In a recent opinion piece, Dubie places the origin of his professional concern about wind turbines to an unspecified time during his tenure as Lieutenant Governor. Which looks like an attempt to rewrite history, since Dubie was a prominent advocate of wind energy — a position that put him at odds with Governor Jim Douglas, a wind-power skeptic. Dubie highlighted the need for more wind power as recently as January 2009, when he was being sworn in to his fourth term as Lite-Gov.

So when was his wind-power conversion? Apparently not during his government service. Indeed, he never raised a peep of concern about wind energy until last year, when he realized there was a plan to build a wind farm near his home.

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Dubie discredited

There’s quite the journalistic one-two punch on VTDigger today. It’s a story that exposes former Lt. Gov. Brian Dubie’s anti-wind activism for the empty rhetorical shell that it is; it also raises serious ethical questions about a top state official. Or it would, if the state had any serious ethical standards to enforce.

For those just joining us, Dubie emerged from his long political hibernation earlier this year to take up the fight against a proposed seven-turbine wind farm near his home in Swanton. Dubie insisted this wasn’t a case of NIMBYism which, don’t they all. But his political profile lent a bit of suit-and-tie gravitas to the cause.

In addition to the usual discredited arguments about environmental impact, Dubie attacked the Swanton plan as a menace to aviation. And since the guy is a pilot with American Airlines, his words carried some weight. Except it was all bullshit.

This fall, Dubie has been trumpeting a statement from the Federal Aviation Administration to support his stance. But it turns out that the FAA was merely claiming an interest in reviewing the plan. And now it has completed its review, and determined that there is no impact on aviation. None.

In other words, he wasn’t an expert with unique insight. He was just another zealot pushing whatever scraps of “information” he could find.

But what’s worse is that he had a willing accomplice at the highest level of state government: Guy Rouelle, aviation program administrator for the Agency of Transportation.

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Bizarro Dave

I’m writing an awful lot about David Sunderland lately, but then he’s been doing a lot of dumb stuff lately. And this tidbit is the cherry on his hacktastic sundae.

The Vermont Press Bureau’s Josh O’Gorman did a writeup of the VTGOP chair’s latest stunt — the anti-carbon tax website, which seeks to blame Democrats for something that’s not going to happen.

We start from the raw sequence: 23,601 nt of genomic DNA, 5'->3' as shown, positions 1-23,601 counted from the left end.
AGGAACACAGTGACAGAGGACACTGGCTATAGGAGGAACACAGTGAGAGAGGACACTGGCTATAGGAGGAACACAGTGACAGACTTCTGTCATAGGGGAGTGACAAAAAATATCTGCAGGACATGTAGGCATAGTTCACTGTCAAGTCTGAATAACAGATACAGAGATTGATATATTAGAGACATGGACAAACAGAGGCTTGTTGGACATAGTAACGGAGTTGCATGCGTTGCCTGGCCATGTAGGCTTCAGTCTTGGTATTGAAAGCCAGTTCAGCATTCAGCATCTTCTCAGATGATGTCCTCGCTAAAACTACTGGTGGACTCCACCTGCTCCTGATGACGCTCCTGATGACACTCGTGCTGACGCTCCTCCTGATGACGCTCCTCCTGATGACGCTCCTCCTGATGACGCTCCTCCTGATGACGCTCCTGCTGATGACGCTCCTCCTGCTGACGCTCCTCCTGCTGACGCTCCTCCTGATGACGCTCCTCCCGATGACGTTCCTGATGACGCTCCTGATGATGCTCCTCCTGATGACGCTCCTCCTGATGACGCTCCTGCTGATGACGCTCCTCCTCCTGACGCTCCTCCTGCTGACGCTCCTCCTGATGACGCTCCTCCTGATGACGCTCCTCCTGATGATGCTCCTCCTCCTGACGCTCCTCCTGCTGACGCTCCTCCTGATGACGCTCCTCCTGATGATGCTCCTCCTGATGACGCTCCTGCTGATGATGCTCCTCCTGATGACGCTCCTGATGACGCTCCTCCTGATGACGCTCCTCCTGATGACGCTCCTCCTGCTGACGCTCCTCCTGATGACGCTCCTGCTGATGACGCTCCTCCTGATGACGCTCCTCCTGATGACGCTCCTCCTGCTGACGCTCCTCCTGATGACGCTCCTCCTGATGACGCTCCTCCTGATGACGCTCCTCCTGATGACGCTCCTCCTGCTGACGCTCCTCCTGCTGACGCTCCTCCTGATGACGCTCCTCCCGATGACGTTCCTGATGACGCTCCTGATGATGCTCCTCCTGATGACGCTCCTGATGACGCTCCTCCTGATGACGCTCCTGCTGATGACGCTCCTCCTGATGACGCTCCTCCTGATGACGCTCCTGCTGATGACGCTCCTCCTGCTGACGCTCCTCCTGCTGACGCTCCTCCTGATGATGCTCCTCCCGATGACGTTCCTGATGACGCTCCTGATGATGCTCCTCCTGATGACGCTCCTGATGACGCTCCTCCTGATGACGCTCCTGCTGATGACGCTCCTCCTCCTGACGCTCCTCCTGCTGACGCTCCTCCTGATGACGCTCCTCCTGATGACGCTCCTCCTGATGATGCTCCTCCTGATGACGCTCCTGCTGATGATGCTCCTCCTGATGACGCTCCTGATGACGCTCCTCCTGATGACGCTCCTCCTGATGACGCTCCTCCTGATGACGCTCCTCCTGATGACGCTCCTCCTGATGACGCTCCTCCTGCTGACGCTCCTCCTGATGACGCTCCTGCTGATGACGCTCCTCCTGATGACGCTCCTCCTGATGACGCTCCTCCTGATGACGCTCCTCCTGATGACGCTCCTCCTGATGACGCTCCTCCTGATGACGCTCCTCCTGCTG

And deep within the article, I discovered the source of Sunderland’s difficulty with facts.

David Sunderland (not exactly as illustrated)

David Sunderland (not exactly as illustrated)

He appears to live in an alternate dimension, with a parallel but very different set of events. Look:

Sunderland said he believes a carbon tax could be in the cards come January.

“It’s possible this will happen,” Sunderland said. “If you look to the past, nobody in million years would have ever thought we would enact state-run, single-payer health care, but it happened.”

Whaaaaaat?

Vermont has a state-run, single-payer health care system?

How did I miss that?

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Sorrell versus the record, part 1: the MTBE deal

Earlier this week, former Mark Johnson Show host Mark Johnson produced his first podcast for his new employer, VTDigger. It was a 50-plus-minute interview with Attorney General Bill Sorrell, headlined by Our Eternal General’s stout denials of any wrongdoing. (It was also an excellent example of Johnson’s interviewing skills. His departure from WDEV was a big loss for our public discourse, and I look forward to his Digger podcasts.) Sorrell is, of course, the subject of an independent investigation for campaign finance-related activities.

SorrellCriminalThe interview reveals Sorrell in all his self-centered, fumblemouthed glory. He is, as always, the innocent target of politically motivated attack and quasi-journalistic hit pieces. But it’s worth taking a close look at how he explains himself, and comparing that to what’s on the record so far. (The independent investigator, Tom Little, is famously tight-lipped about his work, so we have no clue what he may have discovered.)

I’m breaking this up into parts because otherwise, it’d be horrifically long. This installment, Sorrell’s explanation of the MTBE lawsuit, is itself pretty damn long. If you don’t want to read the whole thing, the bottom line is: Sorrell’s interpretations and recollections are self-serving, and often at odds with the facts. In my judgment, it’s unclear whether Sorrell violated the law; but his behavior and his insidery relationships with key players are disturbing at the very least. There is an appearance of wrongdoing, whether there was actual wrongdoing or not.